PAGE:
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There are few people left in the world who don’t do things for money or personal gain, but for the joy of saving someone’s life and reaching those who need help the most. Ordinarily, such selflessness belongs to those in the realm of angels, but from experience I have seen such human beings working in our country.
They are in our far-flung rural areas, helping the poorest of our people for little financial gain. They live in our communities, learn our languages, work on the front lines with our Covid-positive patients, all the while leaving their young children more than 12 000km away, in order to be here for as long as South Africa needs them.
These are the 400 doctors of the Henry Reeve Cuban Medical Brigade whom the Cabinet has agreed to nominate for the Nobel Peace Prize this year.
Of course, there are those who have criticised the recognition and played politics with it. What is certain is that they do not fully appreciate what these Samaritans from distant shores have sacrificed to be here, the risk they are putting their own lives in every day, and how much good our country has benefited from their presence. Every South African should be hailing the work the Cuban doctors have been doing over the past nine months and thanking them for their tremendous contribution to our fight against the coronavirus.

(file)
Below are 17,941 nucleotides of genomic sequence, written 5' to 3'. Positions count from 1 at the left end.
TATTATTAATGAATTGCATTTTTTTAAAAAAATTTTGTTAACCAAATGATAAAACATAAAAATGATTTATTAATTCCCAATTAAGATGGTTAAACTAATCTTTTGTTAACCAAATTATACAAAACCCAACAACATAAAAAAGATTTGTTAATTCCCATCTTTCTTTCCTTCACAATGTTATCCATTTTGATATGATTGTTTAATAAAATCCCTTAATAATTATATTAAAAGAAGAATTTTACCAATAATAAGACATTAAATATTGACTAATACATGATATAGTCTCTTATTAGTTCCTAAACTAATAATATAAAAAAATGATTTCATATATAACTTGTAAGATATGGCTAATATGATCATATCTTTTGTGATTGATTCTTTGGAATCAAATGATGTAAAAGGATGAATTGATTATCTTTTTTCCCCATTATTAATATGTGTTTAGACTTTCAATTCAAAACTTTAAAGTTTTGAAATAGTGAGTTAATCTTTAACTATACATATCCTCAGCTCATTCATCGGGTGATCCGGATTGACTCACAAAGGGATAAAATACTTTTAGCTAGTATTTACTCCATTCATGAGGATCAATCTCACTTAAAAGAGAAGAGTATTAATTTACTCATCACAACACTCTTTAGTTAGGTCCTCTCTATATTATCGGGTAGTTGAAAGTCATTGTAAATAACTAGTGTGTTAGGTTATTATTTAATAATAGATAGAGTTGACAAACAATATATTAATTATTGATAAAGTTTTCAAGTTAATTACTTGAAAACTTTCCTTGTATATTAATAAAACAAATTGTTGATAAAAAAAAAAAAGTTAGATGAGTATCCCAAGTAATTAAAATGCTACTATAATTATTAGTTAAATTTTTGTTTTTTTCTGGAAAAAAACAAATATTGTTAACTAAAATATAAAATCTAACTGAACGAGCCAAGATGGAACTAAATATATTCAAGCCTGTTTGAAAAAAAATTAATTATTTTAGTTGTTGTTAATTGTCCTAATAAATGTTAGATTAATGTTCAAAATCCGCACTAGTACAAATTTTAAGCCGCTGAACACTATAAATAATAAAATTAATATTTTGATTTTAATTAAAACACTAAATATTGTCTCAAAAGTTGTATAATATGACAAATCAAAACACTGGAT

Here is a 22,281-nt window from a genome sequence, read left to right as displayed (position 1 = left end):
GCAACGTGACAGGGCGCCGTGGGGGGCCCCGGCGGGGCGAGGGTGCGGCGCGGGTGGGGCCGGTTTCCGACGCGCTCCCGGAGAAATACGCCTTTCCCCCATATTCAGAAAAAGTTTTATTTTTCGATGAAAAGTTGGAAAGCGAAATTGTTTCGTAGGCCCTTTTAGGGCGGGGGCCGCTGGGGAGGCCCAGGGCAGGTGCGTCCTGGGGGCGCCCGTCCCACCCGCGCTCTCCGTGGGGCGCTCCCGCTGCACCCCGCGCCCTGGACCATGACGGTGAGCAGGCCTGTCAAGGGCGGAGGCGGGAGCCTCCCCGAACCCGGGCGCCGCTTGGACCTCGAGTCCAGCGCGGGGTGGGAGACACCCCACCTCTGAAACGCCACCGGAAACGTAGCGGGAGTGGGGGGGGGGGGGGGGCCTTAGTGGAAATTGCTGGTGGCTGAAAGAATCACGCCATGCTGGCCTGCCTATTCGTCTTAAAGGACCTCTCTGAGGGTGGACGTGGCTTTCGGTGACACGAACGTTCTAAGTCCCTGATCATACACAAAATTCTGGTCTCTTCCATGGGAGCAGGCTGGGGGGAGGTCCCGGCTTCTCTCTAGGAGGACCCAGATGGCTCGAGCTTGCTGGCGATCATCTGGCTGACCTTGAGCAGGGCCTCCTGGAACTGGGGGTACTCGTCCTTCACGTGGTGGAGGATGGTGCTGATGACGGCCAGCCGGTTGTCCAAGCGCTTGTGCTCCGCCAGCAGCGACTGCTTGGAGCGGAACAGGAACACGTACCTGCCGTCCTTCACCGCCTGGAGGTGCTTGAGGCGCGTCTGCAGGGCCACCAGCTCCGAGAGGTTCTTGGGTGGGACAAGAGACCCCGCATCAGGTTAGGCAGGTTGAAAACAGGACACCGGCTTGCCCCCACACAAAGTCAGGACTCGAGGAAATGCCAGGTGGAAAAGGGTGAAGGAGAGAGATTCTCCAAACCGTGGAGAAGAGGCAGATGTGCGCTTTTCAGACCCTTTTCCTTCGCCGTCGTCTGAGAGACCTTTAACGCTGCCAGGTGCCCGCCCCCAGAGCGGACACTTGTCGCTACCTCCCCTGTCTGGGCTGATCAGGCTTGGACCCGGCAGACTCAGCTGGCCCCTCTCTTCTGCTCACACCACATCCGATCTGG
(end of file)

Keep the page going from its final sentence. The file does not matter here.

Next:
Recognising the selflessness of the Cuban doctors in no way takes away from the sterling and tireless work of our health-care professionals whom the Cuban doctors have worked alongside, and who are our national heroes in one of the greatest battles South Africa has fought in its democracy. Every country has their own incredibly dedicated health-care workers who put their lives in harm’s way daily in order to save the lives of their compatriots.
What is rare about the Henry Reeve Brigade is that the young doctors, most of them around the age of 43 or younger, have dedicated their lives to saving people caught in the most deadly pandemics and health emergencies across the world. Of the Cuban doctors in South Africa, 121 of them have completed missions in 32 countries, including in grave epidemics, and 16% of them have been on three or more such medical missions.
These are medics with a very special calling and a worldview that is hard to come by. For them, it is all about doing something to help humanity, which is why their former president, Fidel Castro, set up the brigade. They are not “slaves” as some in the right wing media have tried to portray them. They choose to belong to this Medical Brigade and they do get paid for their work with enough to take back home as savings, but they are certainly not making significant money out of attending to the misery of others, and with each passing day they themselves could become victims – of Ebola, Zika, Dengue or Covid-19.
When the Henry Reeve Brigade arrived in South Africa on Freedom Day last year, I did a lengthy interview with one of their young doctors, Dr Hernan Zaldivar, who was to be deployed in KwaZulu-Natal in an impoverished area where most South African doctors would not choose to work.